Relatively warm weather — and even rain — causes headaches for outdoor event planners
Metro area lakes — and the people who use them — are in a slushy situation.
“We’ve got a few contingency plans in place, but hopefully, not have to use them,” says Mia Spier, an event coordinator with the U.S. Pond Hockey Championships.
“There’s definitely some areas where the snow has compressed the lake and the water is kind of coming through some areas,” adds Abby Delaney, the sponsorship director with the Loppet Foundation.
This January — many lakes have less of that icy sheen — and more slush.
“It started back in December where we had a good ice layer,” explains KSTP meteorologist Matt Serwe. “But then, in the middle of December, we got about a half-inch of rain before the blizzard came in.”
He says area lakes now have a base layer of ice, covered with snow that acts like an insulator.
“When you start digging away to get down to that base layer of ice, on a lake, it’s just all going to be slush,” Serwe says. “When you add more snow on top of that, the insulation’s even thicker, so you have absolutely no shot of making really good hard ice.”
For some events, the timing couldn’t be worse.
The U.S. Pond Hockey Championships, on Lake Nokomis, begins the registration process on Thursday — and games start on Friday.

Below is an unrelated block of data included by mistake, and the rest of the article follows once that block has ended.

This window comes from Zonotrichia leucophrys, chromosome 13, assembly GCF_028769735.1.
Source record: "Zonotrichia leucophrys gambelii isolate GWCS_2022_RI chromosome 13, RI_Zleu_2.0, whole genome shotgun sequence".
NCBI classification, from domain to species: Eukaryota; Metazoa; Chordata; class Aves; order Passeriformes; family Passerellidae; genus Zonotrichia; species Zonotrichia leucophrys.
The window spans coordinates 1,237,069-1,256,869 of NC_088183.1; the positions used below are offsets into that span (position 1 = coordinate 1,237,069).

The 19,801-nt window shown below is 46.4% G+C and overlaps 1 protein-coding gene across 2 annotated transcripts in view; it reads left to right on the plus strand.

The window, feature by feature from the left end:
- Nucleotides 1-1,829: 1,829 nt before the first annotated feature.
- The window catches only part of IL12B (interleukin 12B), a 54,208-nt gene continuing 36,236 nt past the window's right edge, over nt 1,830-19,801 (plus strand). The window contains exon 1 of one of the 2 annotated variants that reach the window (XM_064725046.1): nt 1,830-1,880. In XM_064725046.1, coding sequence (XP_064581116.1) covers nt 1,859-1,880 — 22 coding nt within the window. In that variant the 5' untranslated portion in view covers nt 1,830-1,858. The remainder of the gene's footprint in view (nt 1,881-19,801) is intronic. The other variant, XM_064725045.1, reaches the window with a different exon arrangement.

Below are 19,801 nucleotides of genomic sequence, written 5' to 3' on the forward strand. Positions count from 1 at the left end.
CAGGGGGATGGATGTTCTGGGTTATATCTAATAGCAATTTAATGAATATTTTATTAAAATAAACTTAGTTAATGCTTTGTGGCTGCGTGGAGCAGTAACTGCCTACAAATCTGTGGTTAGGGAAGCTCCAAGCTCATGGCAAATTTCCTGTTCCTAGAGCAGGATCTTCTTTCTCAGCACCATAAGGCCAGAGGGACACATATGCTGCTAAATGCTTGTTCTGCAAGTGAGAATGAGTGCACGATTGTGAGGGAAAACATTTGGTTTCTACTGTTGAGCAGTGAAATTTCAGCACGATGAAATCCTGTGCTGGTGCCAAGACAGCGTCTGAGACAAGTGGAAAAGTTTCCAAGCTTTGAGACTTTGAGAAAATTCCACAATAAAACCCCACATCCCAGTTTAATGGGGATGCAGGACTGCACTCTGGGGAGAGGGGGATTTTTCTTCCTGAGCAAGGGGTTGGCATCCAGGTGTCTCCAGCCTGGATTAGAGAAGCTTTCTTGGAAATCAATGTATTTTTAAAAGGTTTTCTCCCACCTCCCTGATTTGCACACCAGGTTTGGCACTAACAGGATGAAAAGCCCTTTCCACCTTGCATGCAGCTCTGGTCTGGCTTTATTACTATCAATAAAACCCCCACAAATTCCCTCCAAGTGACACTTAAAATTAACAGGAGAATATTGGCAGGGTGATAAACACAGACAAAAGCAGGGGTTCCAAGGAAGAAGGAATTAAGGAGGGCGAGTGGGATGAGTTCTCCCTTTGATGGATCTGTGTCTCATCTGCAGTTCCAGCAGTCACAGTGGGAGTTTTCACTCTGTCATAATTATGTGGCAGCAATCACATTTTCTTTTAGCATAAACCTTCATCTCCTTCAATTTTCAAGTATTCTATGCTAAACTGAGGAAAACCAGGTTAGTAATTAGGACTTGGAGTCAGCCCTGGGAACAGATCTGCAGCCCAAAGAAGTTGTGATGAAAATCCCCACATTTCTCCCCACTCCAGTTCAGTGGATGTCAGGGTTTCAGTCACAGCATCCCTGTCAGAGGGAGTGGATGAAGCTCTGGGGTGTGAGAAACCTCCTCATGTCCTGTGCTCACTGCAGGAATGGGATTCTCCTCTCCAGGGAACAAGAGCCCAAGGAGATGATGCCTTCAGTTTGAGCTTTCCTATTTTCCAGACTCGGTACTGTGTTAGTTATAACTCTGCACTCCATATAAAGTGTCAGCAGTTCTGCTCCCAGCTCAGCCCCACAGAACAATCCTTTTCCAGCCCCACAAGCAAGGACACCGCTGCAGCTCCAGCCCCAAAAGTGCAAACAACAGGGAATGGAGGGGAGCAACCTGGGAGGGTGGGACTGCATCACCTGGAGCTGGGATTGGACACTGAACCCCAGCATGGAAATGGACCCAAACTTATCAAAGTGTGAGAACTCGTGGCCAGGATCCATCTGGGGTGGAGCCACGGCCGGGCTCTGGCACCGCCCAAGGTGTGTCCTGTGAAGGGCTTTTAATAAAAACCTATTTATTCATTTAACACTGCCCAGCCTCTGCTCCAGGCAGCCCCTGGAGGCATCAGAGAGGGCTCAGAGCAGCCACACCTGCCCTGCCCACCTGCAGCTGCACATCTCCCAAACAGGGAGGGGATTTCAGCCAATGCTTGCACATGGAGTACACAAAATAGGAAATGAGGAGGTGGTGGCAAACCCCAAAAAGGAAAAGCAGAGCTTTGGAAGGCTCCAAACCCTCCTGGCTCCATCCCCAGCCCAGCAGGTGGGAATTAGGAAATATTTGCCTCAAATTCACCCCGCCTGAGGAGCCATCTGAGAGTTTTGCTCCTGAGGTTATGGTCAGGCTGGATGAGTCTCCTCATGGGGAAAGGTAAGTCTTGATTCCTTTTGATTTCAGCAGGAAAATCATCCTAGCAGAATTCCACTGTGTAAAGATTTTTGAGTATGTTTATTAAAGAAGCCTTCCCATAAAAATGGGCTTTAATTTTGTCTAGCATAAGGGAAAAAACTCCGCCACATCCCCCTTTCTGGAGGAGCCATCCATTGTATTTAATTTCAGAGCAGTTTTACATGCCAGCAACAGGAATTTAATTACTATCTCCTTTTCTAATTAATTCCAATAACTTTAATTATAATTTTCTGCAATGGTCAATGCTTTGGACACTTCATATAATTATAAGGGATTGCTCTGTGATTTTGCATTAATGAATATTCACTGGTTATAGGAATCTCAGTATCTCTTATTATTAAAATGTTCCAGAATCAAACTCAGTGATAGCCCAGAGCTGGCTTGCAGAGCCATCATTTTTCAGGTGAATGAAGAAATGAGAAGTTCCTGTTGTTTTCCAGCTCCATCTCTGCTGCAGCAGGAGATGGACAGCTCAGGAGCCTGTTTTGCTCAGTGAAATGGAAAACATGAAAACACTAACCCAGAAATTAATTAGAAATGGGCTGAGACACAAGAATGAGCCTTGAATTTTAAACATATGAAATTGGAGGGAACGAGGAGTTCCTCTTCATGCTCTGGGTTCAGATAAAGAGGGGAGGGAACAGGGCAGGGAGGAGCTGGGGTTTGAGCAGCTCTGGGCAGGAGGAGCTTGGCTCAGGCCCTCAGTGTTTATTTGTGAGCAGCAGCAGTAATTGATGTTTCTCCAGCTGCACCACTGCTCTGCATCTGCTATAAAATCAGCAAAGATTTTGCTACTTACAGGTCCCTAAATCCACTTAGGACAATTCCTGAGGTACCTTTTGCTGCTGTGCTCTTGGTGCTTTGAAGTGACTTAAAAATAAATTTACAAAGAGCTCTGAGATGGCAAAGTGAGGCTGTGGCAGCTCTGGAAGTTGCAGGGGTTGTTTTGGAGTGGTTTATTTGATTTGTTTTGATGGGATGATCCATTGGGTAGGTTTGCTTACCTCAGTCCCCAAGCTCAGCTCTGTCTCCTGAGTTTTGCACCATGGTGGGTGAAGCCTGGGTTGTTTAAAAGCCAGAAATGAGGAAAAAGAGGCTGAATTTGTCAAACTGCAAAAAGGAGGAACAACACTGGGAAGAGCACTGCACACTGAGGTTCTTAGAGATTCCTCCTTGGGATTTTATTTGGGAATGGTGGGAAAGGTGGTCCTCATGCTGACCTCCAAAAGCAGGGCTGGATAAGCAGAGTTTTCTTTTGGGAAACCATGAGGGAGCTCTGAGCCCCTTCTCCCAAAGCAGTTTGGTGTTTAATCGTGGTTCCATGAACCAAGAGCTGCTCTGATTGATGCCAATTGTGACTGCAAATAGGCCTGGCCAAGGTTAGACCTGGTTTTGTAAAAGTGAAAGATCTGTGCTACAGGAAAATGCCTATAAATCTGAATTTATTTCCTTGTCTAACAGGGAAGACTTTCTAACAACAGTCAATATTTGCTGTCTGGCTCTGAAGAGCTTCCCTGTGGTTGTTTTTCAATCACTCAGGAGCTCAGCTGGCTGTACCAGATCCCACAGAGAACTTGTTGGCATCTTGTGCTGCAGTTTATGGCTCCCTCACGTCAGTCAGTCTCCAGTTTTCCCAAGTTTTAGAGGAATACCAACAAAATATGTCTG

The hockey gathering attracts 2,000 players from 250 teams.
But right now, event organizers aren’t saying much about their plans to deal with the conditions.
“We are preparing as if everything’s going to go as normal. We’re doing everything we can,” Spier says. “It’s a big lake, and we’ve gotten creative with snow removal, our team is out here and we’re just going to continue to prepare.”
But several other organizations are changing their plans.
The Loppet Foundation says its Luminary Loppet display — usually held on the frozen surface of Lake of the Isles — is being delayed from Feb. 5 to Feb. 18.
“For the safety of our event organizers and participants, we’re going to wait two weeks,” Delaney notes. “Let winter do its thing and freeze the ice a bit more.”
Organizers with Art Shanty Projects on Lake Harriet say they moving their event to safer ground — and off the ice completely.
The eighteen ice houses that have been converted into art pieces, along with related performances — are being moved to the band shell and the picnic grounds.
Planners voiced concerned about the slushy conditions.
“Plus, you add in temperatures this weekend in the mid-30s Saturday, upper 30s Sunday, maybe two days in the 40s early next week and rain on Monday,” Serwe says. “That’s going to make any slushy ice even worse.”
Delaney says the most important thing is safety for visitors and those staffing these events. “We just need a little bit more time for the lakes to freeze and for the slush to go down, essentially,” she says. “So we think if we can get more freezing and clear some snow off, we’ll still be able to put on the event.”